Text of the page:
SEMANA INTERNATIONAL presents the profiles of some of the most important people in 2008 who were involved in the struggle for freedom.
The rescued, escaped and freed from the FARC
For as long as they live, these people will have the year 2008 engrained in their memories. It was the year of their freedom. It was the arrival of that moment that was dreamed about for so many days and nights during the darkness of their captivity.
Their smiles and happiness portray the strength of knowing that they are survivors – of having won the battle. They can laugh with that certainty. It doesn’t matter what may or may not happen in the future. Nothing is more important than freedom.
They still haven’t finished telling their stories a thousand times over and crying about their painful memories. Each one jealously keeps many secrets from their time in the jungle. Those are secrets that they prefer to remain there. Only they understand what human beings and nature are capable of doing during years of being kidnapped. It only matters to them.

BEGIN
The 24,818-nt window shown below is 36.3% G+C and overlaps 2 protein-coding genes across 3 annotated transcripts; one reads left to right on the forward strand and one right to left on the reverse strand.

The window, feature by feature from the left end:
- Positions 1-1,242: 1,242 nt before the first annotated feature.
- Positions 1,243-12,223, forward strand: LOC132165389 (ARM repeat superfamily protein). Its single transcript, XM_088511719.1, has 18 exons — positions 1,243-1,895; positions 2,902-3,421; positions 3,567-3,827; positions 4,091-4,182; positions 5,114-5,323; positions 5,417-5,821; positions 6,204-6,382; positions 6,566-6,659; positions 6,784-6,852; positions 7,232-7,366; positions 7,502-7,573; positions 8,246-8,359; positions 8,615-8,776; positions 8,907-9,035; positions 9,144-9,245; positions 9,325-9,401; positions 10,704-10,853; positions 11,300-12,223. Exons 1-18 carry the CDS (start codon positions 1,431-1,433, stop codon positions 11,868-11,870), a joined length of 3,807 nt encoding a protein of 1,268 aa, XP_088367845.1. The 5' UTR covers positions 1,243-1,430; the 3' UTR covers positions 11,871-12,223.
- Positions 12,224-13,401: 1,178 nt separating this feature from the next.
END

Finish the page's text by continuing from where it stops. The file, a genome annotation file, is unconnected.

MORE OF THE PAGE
They have begun to reconstruct the present and muster the will to believe in the future. That will be, going forward, the driving power of their lives. Although these smiles reflect the calm that their spirits now have, they know that they will only feel complete when, standing next to them, are those who are still being held in the jungle.
Photograph (above) taken by Guillermo Torres in November 2008 at the offices of SEMANA in Bogotá
The citizen of the world
The year 2008 ended as it began: with the world following news about Íngrid Betancourt. No other Colombian generated so much interest as Betancourt. The year began with the entire world, still moved by the letter that she sent her mother and the haggard image of her, clamoring for freedom. There were fears of her death. That is why when she was rescued in July- in a prodigious operation- nobody could believe it. It was a miracle.